Journal of
Environmental Chemistry and Ecotoxicology

  • Abbreviation: J. Environ. Chem. Ecotoxicol.
  • Language: English
  • ISSN: 2141-226X
  • DOI: 10.5897/JECE
  • Start Year: 2009
  • Published Articles: 197

Full Length Research Paper

Protective role of curcumin on cadmium-induced nephrotoxicity in rats

Naovarat Tarasub1*, Chinnawat Tarasub2 and Watcharaporn Devakul Na Ayutthaya3
  1Anatomy Unit, Faculty of Science, Rangsit University, Pathumthani 12000, Thailand. 2Division of Anatomy, Department of Preclinical Sciences, Thammasat University, Pathumthani 12120, Thailand. 3Pharmacological and Toxicology Unit, Faculty of Science, Rangsit University, Pathumthani 12000, Thailand.
Email: [email protected]

  •  Accepted: 08 February 2010
  •  Published: 28 February 2011



Cadmium (Cd) is a well-known human carcinogen and a potent nephrotoxin. Curcumin, the yellow bioactive component of turmeric has established its antioxidant activities. The aim of this study was to investigate the protective role of curcumin against Cd induced nephrotoxicity. The rats were treated once daily by oral gavage for five days and divided into four groups of 8 rats each: control, Cd acetate 200 mg/kg BW, curcumin 250 mg/kg BW and pre-treatment with curcumin 250 mg/kg BW for one hour before administration with Cd acetate 200 mg/kg BW. After 24 h of the last treatment, we examined the level of lipid peroxidation (measured as malondialdehyde, MDA), reduced glutathione (GSH) and histological changes at the light microscopic level in renal tissues. The results showed that Cd treatment increased significantly renal lipid peroxidation (p < 0.01), which was associated with increased significantly reduced GSH levels (p < 0.01). In addition, the hydropic swelling and hypertrophy of proximal tubular cells in renal cortex was also observed by Cd treatment. The pretreatment with curcumin led to an improvement in both biochemical and histological alterations induced by Cd. A slight but not significant reduction of MDA content in renal tissue was observed in curcumin pretreated rats as compared with the Cd treated group. Interestingly, the reduced GSH levels was significantly reduced (p < 0.01) in curcumin pretreated rats when compared with those of Cd-treated group. In parallel, the administration of curcumin to Cd treated rats resulted in the improvement of proximal tubular cells. These results were indicated that Cd caused renal toxicity by inducing lipid peroxidation and morphological alterations. In conclusion, these results suggest that curcumin partially protect against Cd-induced nephrotoxicity. This study could be important for the further understanding of Cd toxicity in renal tissues and in the development of better treatments for people and/or animals exposed to the heavy metal.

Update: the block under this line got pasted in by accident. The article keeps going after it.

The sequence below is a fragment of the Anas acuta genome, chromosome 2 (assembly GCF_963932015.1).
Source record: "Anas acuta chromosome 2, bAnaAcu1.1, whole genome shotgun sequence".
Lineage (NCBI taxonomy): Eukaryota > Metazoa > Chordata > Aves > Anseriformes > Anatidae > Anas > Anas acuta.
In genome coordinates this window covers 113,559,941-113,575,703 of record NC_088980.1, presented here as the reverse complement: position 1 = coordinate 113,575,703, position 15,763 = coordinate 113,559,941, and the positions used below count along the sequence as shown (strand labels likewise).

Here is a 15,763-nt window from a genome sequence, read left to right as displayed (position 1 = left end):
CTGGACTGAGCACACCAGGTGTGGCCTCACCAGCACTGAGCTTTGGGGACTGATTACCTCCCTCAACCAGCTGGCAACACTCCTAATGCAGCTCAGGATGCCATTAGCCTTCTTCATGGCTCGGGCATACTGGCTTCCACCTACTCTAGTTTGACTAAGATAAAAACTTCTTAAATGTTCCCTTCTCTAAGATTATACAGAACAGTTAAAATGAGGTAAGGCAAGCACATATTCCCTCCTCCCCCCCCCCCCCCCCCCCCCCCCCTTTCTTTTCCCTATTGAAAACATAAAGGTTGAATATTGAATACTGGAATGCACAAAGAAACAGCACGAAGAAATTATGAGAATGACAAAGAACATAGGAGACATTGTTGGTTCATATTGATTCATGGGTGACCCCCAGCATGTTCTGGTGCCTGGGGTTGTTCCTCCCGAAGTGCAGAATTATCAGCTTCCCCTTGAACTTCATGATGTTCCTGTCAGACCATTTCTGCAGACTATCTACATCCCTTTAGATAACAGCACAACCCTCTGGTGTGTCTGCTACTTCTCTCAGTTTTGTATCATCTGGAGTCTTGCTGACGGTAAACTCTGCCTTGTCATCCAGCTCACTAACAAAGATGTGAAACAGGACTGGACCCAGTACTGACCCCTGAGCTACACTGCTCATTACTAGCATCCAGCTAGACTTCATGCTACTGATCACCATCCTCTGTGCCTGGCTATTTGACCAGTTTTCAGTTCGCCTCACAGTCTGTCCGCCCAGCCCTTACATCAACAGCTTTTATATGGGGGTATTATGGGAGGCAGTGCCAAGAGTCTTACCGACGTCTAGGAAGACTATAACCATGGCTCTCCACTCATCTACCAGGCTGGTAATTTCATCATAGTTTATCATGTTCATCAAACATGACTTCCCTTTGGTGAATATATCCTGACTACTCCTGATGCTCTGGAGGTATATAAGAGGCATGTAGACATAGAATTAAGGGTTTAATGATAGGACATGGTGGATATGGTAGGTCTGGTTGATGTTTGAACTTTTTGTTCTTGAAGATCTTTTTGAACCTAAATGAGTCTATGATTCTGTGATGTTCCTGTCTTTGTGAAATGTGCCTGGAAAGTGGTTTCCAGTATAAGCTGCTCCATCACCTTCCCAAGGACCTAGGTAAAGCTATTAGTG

Key words: Curcumin, cadmium, nephrotoxicity, histology of kidney, MDA, reduced glutathione.